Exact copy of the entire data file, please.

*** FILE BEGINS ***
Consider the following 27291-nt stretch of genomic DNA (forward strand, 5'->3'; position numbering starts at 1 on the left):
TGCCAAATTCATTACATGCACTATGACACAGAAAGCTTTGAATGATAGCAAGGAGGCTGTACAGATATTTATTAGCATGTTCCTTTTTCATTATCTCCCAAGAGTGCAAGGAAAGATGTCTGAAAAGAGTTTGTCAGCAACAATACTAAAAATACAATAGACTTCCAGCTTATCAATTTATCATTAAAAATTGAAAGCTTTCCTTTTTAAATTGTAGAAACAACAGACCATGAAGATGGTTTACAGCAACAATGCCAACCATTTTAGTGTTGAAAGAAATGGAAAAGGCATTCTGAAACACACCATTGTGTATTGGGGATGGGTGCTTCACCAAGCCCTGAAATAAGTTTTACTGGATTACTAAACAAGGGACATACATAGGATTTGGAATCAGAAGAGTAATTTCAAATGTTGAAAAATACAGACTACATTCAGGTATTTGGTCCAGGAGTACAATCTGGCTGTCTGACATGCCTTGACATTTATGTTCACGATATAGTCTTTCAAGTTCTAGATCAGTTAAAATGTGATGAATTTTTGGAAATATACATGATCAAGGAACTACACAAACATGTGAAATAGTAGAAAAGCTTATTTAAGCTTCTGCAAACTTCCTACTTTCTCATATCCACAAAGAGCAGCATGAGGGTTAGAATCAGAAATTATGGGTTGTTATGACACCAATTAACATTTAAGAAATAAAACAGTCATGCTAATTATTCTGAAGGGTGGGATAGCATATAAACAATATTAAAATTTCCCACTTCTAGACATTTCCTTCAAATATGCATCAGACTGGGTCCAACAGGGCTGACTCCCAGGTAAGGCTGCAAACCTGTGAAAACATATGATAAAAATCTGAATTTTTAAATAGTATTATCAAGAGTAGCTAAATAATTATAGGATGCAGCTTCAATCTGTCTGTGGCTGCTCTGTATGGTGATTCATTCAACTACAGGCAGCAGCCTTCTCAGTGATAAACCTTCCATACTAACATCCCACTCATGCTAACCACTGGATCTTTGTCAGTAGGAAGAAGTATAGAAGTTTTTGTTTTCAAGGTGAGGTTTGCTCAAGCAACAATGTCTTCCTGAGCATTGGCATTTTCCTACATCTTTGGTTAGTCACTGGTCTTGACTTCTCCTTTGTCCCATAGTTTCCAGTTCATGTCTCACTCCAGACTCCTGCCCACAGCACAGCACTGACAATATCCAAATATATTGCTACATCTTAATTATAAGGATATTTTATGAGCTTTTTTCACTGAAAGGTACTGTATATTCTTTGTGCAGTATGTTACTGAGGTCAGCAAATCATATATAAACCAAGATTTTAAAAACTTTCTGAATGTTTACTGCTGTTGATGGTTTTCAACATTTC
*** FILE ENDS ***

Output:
Consider the following 27291-nt stretch of genomic DNA (forward strand, 5'->3'; position numbering starts at 1 on the left):
TGCCAAATTCATTACATGCACTATGACACAGAAAGCTTTGAATGATAGCAAGGAGGCTGTACAGATATTTATTAGCATGTTCCTTTTTCATTATCTCCCAAGAGTGCAAGGAAAGATGTCTGAAAAGAGTTTGTCAGCAACAATACTAAAAATACAATAGACTTCCAGCTTATCAATTTATCATTAAAAATTGAAAGCTTTCCTTTTTAAATTGTAGAAACAACAGACCATGAAGATGGTTTACAGCAACAATGCCAACCATTTTAGTGTTGAAAGAAATGGAAAAGGCATTCTGAAACACACCATTGTGTATTGGGGATGGGTGCTTCACCAAGCCCTGAAATAAGTTTTACTGGATTACTAAACAAGGGACATACATAGGATTTGGAATCAGAAGAGTAATTTCAAATGTTGAAAAATACAGACTACATTCAGGTATTTGGTCCAGGAGTACAATCTGGCTGTCTGACATGCCTTGACATTTATGTTCACGATATAGTCTTTCAAGTTCTAGATCAGTTAAAATGTGATGAATTTTTGGAAATATACATGATCAAGGAACTACACAAACATGTGAAATAGTAGAAAAGCTTATTTAAGCTTCTGCAAACTTCCTACTTTCTCATATCCACAAAGAGCAGCATGAGGGTTAGAATCAGAAATTATGGGTTGTTATGACACCAATTAACATTTAAGAAATAAAACAGTCATGCTAATTATTCTGAAGGGTGGGATAGCATATAAACAATATTAAAATTTCCCACTTCTAGACATTTCCTTCAAATATGCATCAGACTGGGTCCAACAGGGCTGACTCCCAGGTAAGGCTGCAAACCTGTGAAAACATATGATAAAAATCTGAATTTTTAAATAGTATTATCAAGAGTAGCTAAATAATTATAGGATGCAGCTTCAATCTGTCTGTGGCTGCTCTGTATGGTGATTCATTCAACTACAGGCAGCAGCCTTCTCAGTGATAAACCTTCCATACTAACATCCCACTCATGCTAACCACTGGATCTTTGTCAGTAGGAAGAAGTATAGAAGTTTTTGTTTTCAAGGTGAGGTTTGCTCAAGCAACAATGTCTTCCTGAGCATTGGCATTTTCCTACATCTTTGGTTAGTCACTGGTCTTGACTTCTCCTTTGTCCCATAGTTTCCAGTTCATGTCTCACTCCAGACTCCTGCCCACAGCACAGCACTGACAATATCCAAATATATTGCTACATCTTAATTATAAGGATATTTTATGAGCTTTTTTCACTGAAAGGTACTGTATATTCTTTGTGCAGTATGTTACTGAGGTCAGCAAATCATATATAAACCAAGATTTTAAAAACTTTCTGAATGTTTACTGCTGTTGATGGTTTTCAACATTTC